What do you do when you don’t know what to do?
Panic? Especially when the pressure is on because a decision needs to be made either quickly or well because the stakes are high. Go with your gut? Think it through? Seek help? Embrace the uncertainty and mystery, shrug your shoulders and move on with life? Probably depends on the situation and circumstances, but more specific to what I’m thinking about: who or what do you go to and how (and maybe even why)?
It is a daily reality in my life. I find myself in situations where I don’t know what to do, say or even think for that matter. The gift in these situations, as opposed to when we do know what to do, is we face our limitations. Or, better put, our limitations are in our face. For some of us this isn’t very comfortable. But if we pay attention to how we handle situations like this, it can tell us something about ourselves (our personality, decision-making patterns, our basic worldview and more). And more specifically to the focus of this blog post, it can show us what we depend on when we are in a place of dependence.
What I’m suggesting here is pay attention when you don’t know what to do or say. What do you feel? What do you think? What do you do? How do you handle it?
Why bother with this? One of the things that comes up consistently in the New Testament, put very, very succinctly is that the Spirit replaces Torah. Torah was the Jewish legal code and then some. It laid out God’s special covenant with the Israelites and includes the ten commandments and other specifics about behavior along with the key stories of the first five books of the Bible. For adherents to Torah, it was among other things, a place to go to get guidance on what to do. Over time, where “the law” was not specific enough, rabbis would interpret and flush out more detail to help those who wanted to keep covenant with God know what to do when they didn’t know what to do.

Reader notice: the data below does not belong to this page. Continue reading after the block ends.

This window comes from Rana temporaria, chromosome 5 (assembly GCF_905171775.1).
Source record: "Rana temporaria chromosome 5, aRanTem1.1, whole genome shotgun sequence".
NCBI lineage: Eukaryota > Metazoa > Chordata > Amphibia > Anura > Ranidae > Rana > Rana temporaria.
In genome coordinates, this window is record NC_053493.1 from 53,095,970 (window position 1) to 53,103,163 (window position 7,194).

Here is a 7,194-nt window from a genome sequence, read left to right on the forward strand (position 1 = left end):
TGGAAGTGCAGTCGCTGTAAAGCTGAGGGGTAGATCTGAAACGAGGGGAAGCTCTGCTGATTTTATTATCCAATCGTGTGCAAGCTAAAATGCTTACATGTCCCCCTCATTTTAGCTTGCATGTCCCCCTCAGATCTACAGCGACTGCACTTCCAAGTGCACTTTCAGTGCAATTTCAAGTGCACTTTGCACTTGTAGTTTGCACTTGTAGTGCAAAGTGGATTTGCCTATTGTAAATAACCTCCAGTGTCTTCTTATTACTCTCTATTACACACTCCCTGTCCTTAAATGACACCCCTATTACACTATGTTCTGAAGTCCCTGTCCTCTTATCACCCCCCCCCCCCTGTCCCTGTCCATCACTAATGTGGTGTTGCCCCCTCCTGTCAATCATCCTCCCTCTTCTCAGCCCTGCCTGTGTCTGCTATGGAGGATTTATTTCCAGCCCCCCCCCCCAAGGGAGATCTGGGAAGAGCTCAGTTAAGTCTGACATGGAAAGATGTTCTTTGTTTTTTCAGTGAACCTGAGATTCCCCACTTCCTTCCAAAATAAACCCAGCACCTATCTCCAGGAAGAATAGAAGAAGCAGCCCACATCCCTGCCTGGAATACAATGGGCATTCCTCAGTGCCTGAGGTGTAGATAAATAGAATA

In the midst of Paul talking about a new reality, a new covenant, in Jesus Christ and addressing some very specific issues pertaining to a specific community in his day, he makes statements like: “If we live by the Spirit, let us also be guided by the Spirit.” (Galatians 5:25). Jesus, again addressing a specific circumstance instructs and assures his disciples before sending them out: “But when they arrest you, do not worry about what to say or how to say it. At that time you will be given what to say, for it will not be you speaking, but the Spirit of your Father speaking through you.” (Matthew 10:19-20). Or Paul again, in the midst of living in the tension of challenges and suffering, “In the same way, the Spirit helps us in our weakness. We do not know what we ought to pray for, but the Spirit himself intercedes for us through wordless groans.” (Romans 8:26).
Anytime being guided by the Spirit, hearing God’s voice, discernment, etc. comes up it raises many questions and complexities. But, let’s put the focus on a simple practical, even daily opportunity. What do you do when we don’t know what to do? As I mentioned, this is easier when you don’t know what to do or say or even think, because it makes it just abit easier to see what we depend on to guide us in our life.
In these passages above and many more and in the testimony of so many throughout human/church history there are descriptions of a reality in which: God is near, he is talking, and it is possible to ‘hear’ and ‘see’ him. Whom or what do you go to when you don’t know what to do or say? How do you do it? And what does it look like for you, in these situations to be aware of and guided by the Spirit? Daily…